I have developed different mooring systems, from very short and simple once to very long once, which are sitting in over 3500m of water. The different mooring systems also vary in there complexity, some just carry one scientific instrument like an Acoustic Doupler Current Profiler (ADCP), other have multiple systems and are quite complex.
As all our moorings systems are deployed in Antarctic waters means, that they are all so called sub-surface moorings. Because we always face the risk of Icebergs pasing over the moorings the top mooring buoy has to sit below the surface. Therefore the moorings are designed that the top mooring buoy sits at about 200m water depth. But even this is sometimes not deep enough as we had at least twice that a mooring was pushed furhter down by a pasing Iceberg. The design of the mooring buoy is so that the instruments are nicely protected inside it and so the icebergs did not damage any instruments or the main buoy.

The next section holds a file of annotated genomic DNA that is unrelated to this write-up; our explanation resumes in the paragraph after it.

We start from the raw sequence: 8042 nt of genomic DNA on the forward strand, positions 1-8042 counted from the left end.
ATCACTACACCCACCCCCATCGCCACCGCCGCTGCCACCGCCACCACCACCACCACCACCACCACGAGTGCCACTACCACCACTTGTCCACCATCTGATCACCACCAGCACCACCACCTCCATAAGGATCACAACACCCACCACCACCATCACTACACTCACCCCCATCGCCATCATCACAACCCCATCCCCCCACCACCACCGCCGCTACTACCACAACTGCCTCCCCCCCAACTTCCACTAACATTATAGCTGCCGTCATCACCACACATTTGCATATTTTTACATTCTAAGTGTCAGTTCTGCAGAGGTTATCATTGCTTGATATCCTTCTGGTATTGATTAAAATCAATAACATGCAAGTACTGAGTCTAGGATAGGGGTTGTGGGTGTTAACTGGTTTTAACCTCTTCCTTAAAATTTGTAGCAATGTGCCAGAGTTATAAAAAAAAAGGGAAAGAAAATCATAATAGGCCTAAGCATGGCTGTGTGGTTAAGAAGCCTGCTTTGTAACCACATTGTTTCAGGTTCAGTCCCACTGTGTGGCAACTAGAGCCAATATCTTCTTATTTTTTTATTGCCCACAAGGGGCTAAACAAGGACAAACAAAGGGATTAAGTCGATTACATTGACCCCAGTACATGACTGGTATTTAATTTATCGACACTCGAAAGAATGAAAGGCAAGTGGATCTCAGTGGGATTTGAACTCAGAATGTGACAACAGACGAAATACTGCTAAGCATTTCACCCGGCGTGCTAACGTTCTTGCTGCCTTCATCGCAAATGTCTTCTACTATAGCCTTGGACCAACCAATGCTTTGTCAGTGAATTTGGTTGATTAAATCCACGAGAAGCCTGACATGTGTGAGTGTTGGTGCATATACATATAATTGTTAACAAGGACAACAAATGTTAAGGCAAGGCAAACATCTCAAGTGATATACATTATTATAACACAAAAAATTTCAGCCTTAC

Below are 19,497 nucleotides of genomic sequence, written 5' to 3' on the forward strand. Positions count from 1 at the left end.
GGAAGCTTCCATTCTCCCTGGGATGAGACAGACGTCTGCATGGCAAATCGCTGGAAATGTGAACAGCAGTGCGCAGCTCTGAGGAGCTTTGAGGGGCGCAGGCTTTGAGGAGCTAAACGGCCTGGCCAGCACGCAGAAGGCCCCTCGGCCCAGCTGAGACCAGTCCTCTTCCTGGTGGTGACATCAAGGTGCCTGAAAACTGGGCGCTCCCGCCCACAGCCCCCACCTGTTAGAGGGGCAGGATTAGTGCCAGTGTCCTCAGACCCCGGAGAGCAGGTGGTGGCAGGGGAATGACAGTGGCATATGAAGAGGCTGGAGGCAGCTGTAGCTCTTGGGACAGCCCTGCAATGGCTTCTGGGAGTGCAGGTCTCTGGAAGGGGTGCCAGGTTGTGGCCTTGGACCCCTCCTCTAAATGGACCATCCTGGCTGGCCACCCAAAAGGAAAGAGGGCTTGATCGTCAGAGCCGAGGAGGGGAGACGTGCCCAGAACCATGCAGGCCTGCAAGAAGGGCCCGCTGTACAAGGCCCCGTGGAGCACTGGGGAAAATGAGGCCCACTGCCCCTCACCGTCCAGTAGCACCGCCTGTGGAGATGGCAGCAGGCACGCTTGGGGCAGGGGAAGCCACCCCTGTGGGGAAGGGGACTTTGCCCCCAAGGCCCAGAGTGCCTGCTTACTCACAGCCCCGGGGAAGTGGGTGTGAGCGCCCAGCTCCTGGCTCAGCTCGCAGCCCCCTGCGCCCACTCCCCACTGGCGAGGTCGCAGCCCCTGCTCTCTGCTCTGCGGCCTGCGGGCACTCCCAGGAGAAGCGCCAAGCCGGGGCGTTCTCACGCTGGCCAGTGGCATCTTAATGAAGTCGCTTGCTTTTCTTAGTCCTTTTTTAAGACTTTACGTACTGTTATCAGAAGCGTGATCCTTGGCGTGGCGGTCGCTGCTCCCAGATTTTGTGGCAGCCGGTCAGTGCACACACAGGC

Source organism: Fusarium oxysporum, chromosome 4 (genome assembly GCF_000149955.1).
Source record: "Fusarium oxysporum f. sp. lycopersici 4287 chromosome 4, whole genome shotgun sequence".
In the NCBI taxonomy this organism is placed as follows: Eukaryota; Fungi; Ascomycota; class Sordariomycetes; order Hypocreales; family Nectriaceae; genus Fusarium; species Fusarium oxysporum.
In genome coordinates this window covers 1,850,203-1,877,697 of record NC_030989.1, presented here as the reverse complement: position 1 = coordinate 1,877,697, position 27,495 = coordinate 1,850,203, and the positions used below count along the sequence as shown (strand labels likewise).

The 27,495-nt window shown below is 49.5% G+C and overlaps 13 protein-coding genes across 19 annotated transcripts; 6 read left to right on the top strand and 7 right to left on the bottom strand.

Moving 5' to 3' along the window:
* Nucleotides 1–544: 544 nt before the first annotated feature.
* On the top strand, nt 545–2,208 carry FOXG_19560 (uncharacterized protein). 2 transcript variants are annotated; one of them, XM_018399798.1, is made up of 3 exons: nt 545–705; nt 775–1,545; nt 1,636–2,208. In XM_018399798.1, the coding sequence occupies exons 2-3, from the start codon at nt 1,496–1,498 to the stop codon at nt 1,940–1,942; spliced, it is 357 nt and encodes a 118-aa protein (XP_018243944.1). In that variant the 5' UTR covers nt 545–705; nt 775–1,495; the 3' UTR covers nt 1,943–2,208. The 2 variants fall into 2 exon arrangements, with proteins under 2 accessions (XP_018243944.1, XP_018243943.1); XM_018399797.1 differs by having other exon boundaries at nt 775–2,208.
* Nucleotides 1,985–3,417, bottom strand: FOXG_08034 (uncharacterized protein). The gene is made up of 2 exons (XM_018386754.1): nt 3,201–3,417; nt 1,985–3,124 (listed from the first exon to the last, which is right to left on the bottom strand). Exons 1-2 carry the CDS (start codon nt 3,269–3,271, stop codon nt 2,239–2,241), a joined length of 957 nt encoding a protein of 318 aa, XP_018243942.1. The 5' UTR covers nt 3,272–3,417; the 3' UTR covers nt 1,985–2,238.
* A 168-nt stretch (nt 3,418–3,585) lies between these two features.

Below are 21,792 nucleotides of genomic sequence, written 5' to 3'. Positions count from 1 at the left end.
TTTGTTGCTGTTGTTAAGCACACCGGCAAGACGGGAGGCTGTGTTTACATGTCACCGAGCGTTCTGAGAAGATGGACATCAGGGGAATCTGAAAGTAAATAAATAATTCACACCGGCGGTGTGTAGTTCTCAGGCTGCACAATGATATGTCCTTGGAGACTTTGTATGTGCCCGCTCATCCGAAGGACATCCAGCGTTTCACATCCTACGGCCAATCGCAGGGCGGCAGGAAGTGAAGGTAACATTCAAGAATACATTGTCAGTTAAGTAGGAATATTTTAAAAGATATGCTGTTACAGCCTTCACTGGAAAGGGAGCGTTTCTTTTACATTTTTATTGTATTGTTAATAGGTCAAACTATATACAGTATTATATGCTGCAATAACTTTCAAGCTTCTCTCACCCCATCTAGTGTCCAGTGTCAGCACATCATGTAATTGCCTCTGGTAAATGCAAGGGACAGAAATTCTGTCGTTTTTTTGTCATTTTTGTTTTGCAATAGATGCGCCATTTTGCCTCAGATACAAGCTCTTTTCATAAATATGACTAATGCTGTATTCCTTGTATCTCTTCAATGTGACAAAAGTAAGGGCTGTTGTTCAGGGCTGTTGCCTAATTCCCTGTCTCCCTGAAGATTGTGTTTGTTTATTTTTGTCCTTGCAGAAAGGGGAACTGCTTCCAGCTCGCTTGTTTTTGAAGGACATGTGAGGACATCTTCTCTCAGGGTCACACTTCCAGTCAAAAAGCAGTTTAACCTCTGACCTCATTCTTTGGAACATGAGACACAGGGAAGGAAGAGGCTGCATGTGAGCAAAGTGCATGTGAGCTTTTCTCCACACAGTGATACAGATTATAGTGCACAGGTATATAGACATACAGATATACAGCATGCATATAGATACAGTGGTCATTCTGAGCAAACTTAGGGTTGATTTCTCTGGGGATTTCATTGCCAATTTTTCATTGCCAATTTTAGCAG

Based on my experince and knowledge of mooring systems, I am a member of the NERC Expert Scientific Moorings Assessment Group.